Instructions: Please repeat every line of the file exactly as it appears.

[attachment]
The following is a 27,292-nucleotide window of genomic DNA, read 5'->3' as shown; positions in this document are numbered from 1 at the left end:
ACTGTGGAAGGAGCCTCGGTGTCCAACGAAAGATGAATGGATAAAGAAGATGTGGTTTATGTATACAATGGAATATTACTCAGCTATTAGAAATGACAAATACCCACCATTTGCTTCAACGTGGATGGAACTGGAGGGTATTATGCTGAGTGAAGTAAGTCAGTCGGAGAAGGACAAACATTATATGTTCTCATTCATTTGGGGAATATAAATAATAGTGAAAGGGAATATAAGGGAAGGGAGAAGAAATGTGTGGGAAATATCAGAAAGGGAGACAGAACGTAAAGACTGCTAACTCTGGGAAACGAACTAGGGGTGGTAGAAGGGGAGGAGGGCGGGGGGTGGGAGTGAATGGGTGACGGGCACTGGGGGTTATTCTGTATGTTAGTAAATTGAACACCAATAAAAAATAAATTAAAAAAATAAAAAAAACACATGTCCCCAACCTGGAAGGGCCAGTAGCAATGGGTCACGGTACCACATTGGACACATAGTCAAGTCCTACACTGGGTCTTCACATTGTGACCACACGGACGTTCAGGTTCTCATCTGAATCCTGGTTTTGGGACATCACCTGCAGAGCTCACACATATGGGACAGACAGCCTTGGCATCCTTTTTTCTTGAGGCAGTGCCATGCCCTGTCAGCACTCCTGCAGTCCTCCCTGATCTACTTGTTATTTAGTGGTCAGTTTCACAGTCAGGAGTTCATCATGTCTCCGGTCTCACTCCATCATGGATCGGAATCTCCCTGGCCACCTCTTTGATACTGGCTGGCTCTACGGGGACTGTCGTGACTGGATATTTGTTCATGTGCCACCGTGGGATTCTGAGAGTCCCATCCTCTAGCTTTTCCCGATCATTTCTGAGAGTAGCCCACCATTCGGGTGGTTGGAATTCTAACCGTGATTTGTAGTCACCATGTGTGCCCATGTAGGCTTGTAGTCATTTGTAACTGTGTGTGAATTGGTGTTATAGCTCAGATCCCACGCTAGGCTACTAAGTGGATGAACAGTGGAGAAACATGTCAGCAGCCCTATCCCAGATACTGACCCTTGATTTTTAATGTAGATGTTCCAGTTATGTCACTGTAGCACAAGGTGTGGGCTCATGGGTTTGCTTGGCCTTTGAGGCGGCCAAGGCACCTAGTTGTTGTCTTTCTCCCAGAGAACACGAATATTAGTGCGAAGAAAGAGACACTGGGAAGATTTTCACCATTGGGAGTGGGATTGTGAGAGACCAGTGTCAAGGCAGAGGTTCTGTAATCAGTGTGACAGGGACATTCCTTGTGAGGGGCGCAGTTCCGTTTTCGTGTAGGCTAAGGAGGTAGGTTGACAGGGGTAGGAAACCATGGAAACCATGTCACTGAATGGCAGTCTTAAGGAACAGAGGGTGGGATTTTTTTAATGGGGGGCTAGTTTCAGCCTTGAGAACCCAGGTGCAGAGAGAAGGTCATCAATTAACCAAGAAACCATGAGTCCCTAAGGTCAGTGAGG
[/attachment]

The following is a 27,292-nucleotide window of genomic DNA, read 5'->3' as shown; positions in this document are numbered from 1 at the left end:
ACTGTGGAAGGAGCCTCGGTGTCCAACGAAAGATGAATGGATAAAGAAGATGTGGTTTATGTATACAATGGAATATTACTCAGCTATTAGAAATGACAAATACCCACCATTTGCTTCAACGTGGATGGAACTGGAGGGTATTATGCTGAGTGAAGTAAGTCAGTCGGAGAAGGACAAACATTATATGTTCTCATTCATTTGGGGAATATAAATAATAGTGAAAGGGAATATAAGGGAAGGGAGAAGAAATGTGTGGGAAATATCAGAAAGGGAGACAGAACGTAAAGACTGCTAACTCTGGGAAACGAACTAGGGGTGGTAGAAGGGGAGGAGGGCGGGGGGTGGGAGTGAATGGGTGACGGGCACTGGGGGTTATTCTGTATGTTAGTAAATTGAACACCAATAAAAAATAAATTAAAAAAATAAAAAAAACACATGTCCCCAACCTGGAAGGGCCAGTAGCAATGGGTCACGGTACCACATTGGACACATAGTCAAGTCCTACACTGGGTCTTCACATTGTGACCACACGGACGTTCAGGTTCTCATCTGAATCCTGGTTTTGGGACATCACCTGCAGAGCTCACACATATGGGACAGACAGCCTTGGCATCCTTTTTTCTTGAGGCAGTGCCATGCCCTGTCAGCACTCCTGCAGTCCTCCCTGATCTACTTGTTATTTAGTGGTCAGTTTCACAGTCAGGAGTTCATCATGTCTCCGGTCTCACTCCATCATGGATCGGAATCTCCCTGGCCACCTCTTTGATACTGGCTGGCTCTACGGGGACTGTCGTGACTGGATATTTGTTCATGTGCCACCGTGGGATTCTGAGAGTCCCATCCTCTAGCTTTTCCCGATCATTTCTGAGAGTAGCCCACCATTCGGGTGGTTGGAATTCTAACCGTGATTTGTAGTCACCATGTGTGCCCATGTAGGCTTGTAGTCATTTGTAACTGTGTGTGAATTGGTGTTATAGCTCAGATCCCACGCTAGGCTACTAAGTGGATGAACAGTGGAGAAACATGTCAGCAGCCCTATCCCAGATACTGACCCTTGATTTTTAATGTAGATGTTCCAGTTATGTCACTGTAGCACAAGGTGTGGGCTCATGGGTTTGCTTGGCCTTTGAGGCGGCCAAGGCACCTAGTTGTTGTCTTTCTCCCAGAGAACACGAATATTAGTGCGAAGAAAGAGACACTGGGAAGATTTTCACCATTGGGAGTGGGATTGTGAGAGACCAGTGTCAAGGCAGAGGTTCTGTAATCAGTGTGACAGGGACATTCCTTGTGAGGGGCGCAGTTCCGTTTTCGTGTAGGCTAAGGAGGTAGGTTGACAGGGGTAGGAAACCATGGAAACCATGTCACTGAATGGCAGTCTTAAGGAACAGAGGGTGGGATTTTTTTAATGGGGGGCTAGTTTCAGCCTTGAGAACCCAGGTGCAGAGAGAAGGTCATCAATTAACCAAGAAACCATGAGTCCCTAAGGTCAGTGAGG